Screwing Up and Coping

By: Beth Steinberg

It should be on my epitaph, or maybe it’s the name of a movie like the Wizard of Oz or, It’s a Wonderful Life. I’d like the name to be a bit more down and dirty, kinda like that famous scene of a Russian roulette game in the movie The Deer Hunter, with a wigged out Willem Dafoe and a scary Christopher Walken. No, that’s not right either. Maybe it’s more like Cheech and Chong’s seminal Up in Smoke.

Ira, Akiva, and Beth at the circus.

Ira, Akiva, and Beth at the circus.

Ira and I played a little Russian roulette about a month ago…and lost. We always lose it seems, just when we’ve let our guard down. Not sure anyone ever gets that really. Don’t blame them, can’t really understand it ourselves.

We had two lovely meals out on that particular Shabbat, a true red-letter event, at two friendly homes. We made some tasty vegetarian dishes to accompany Friday night dinner – it was a big meal around a full table with a host of Akiva fans, including his hosts who know him well. Akiva sat, ate, wandered a bit, even petted their two lively dogs and had success in the bathroom. Whew.

Saturday lunch, it was another big meal around a full table (we were in charge of dessert, a decadent chocolate cake), with a group who was completely friendly to all of us, especially Akiva. Akiva sat, ate, played with toys and then…had a toileting incident on their lovely sofa.

We were both horrified. The hostess was a doll.

As she delicately handled the upholstery on her very beautiful sofa, and told me to relax, that “things happen,” I yammered on apologetically, wondering why we had allowed him to sit on the sofa, why we hadn’t taken him to the bathroom more (he had been taken twice), why we hadn’t brought along a special pad for him to sit on (forgot but then again, he’d done well on Friday and he hasn’t had an accident in quite some time), why we had let our guard down, and of course, why had we bothered taking him out for two meals over the course of Shabbat. That’s a challenge for us with Akiva, who’d never been to house #2.

Lost in the shuffle, of course, was Akiva. On the way home from lunch, freshly attired in clean pants, he was quiet, clearly desperate for his Saturday afternoon of music on the iPad, his way of relaxing – we long ago gave up that Sabbath battle.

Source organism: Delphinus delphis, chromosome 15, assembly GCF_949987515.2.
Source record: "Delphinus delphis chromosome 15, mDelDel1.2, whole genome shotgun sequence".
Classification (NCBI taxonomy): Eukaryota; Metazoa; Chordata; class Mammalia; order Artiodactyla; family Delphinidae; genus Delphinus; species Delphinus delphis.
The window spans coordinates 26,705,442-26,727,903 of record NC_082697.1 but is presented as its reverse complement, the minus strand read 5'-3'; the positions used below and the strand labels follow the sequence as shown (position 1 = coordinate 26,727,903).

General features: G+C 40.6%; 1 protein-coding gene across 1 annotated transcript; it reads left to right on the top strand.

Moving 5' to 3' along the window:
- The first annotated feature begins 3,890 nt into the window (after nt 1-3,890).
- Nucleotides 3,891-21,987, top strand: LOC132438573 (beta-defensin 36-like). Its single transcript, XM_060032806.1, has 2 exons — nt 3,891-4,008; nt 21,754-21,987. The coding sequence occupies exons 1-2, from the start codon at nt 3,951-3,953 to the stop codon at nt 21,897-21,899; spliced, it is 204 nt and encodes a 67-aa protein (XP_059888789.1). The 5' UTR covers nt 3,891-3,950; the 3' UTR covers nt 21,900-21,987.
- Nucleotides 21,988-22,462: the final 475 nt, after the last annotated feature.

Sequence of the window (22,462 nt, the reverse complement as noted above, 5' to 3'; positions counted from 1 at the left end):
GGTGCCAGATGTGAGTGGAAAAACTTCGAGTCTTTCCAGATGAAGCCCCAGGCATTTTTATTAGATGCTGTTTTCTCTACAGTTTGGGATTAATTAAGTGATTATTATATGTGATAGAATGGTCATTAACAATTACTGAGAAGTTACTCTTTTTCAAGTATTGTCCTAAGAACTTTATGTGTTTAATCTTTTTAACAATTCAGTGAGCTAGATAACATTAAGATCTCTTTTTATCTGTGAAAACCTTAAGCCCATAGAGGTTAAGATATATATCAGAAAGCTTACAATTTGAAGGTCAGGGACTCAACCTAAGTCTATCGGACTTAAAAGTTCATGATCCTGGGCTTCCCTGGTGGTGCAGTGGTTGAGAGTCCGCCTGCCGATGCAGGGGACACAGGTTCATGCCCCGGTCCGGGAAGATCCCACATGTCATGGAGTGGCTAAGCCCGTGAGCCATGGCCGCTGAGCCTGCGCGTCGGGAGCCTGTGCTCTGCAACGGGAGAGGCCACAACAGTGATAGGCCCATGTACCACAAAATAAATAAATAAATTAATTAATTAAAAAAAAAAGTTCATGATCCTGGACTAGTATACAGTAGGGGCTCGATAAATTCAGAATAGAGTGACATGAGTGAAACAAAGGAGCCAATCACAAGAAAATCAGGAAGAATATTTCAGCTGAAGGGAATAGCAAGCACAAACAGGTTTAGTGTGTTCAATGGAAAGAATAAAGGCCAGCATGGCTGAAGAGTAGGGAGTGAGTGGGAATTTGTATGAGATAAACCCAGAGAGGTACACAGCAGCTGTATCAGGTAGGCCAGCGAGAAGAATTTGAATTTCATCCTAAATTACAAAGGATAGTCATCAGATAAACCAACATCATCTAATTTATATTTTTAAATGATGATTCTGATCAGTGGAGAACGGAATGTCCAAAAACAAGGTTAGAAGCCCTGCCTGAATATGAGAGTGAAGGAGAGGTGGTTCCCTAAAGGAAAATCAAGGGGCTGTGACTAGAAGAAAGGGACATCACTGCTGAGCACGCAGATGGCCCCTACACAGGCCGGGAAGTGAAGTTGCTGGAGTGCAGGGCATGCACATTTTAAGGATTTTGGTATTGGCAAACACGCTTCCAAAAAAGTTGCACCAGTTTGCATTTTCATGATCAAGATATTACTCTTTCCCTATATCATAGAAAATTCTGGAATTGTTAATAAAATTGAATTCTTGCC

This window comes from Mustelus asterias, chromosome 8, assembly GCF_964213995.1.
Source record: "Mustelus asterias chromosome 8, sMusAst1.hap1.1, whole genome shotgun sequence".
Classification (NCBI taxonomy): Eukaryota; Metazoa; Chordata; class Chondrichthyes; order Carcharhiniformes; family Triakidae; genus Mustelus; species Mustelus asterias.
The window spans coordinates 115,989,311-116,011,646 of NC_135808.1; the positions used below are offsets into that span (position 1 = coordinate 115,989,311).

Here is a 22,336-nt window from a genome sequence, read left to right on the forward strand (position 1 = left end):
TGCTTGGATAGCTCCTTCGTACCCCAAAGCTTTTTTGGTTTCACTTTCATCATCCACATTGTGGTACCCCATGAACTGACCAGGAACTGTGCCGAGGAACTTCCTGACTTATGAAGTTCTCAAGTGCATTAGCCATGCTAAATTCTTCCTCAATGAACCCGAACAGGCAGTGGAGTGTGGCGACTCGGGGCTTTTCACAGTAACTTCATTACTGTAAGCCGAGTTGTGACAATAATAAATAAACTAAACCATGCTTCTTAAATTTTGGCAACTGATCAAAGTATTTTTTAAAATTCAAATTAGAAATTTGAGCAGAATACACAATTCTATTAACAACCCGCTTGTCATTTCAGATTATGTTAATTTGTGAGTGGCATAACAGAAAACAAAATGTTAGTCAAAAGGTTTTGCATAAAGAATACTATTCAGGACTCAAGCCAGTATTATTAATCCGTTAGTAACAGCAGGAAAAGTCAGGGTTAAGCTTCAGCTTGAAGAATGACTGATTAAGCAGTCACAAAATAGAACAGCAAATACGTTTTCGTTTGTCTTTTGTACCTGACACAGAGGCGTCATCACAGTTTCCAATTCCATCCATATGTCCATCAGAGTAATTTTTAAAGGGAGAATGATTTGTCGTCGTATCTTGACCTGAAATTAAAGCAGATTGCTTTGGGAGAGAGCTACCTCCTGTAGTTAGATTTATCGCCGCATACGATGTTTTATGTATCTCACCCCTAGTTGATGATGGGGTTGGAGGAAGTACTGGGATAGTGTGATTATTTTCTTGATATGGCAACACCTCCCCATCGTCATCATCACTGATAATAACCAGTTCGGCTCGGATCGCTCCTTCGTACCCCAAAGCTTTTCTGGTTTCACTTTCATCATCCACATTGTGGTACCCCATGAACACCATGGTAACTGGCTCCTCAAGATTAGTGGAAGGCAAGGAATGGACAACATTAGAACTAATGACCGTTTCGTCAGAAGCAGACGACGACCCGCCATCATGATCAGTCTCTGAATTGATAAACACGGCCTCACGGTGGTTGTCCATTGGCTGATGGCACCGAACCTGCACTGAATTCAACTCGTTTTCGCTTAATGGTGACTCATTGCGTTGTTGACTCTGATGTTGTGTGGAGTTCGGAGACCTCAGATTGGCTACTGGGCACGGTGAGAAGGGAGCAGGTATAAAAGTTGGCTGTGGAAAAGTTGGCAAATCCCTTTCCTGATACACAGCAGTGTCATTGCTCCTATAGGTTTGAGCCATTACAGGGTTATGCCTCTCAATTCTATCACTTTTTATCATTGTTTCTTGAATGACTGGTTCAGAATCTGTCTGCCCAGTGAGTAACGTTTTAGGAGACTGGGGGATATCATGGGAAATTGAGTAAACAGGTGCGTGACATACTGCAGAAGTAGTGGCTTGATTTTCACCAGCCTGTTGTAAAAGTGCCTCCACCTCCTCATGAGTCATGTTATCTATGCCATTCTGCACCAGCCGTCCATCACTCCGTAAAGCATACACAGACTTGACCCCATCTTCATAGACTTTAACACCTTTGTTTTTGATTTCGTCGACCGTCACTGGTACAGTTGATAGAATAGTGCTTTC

I felt badly. He knew, on some level, that things hadn’t gone well, that he hadn’t been able to do what he needed to do in the conventional fashion when offered the opportunity.

Why? I can honestly say that if I knew why, I’d know why this particular skill has evaded him, and us by definition, for so many years.

If only we understood at a more base level, why people, especially those with disabilities, gain certain skills and not others. What makes expressive language such a challenge and receptive language not? I’m using our experiences with Akiva of course, I know for others it may be different. Akiva, who is very skilled in languages is very unskilled in chitchat, in expressing his thoughts, in just saying “hi, what’s new?” And that’s deeply troubling to him, social kind of guy that he is.

Imagine if you NEVER knew what to say, not even the most basic, “My name is Akiva, what’s yours?”

We all know people who are deeply shy, those who do struggle, quite painfully to navigate social settings. Or those, who stammer and stutter, who dream of speaking freely whenever they’d like.

For us, Akiva’s family, as well as others in his life, from his teacher to the therapists and Shutaf staffers who know him well, it’s often a mystery to determine what’s on his mind and what he’d like to share with us.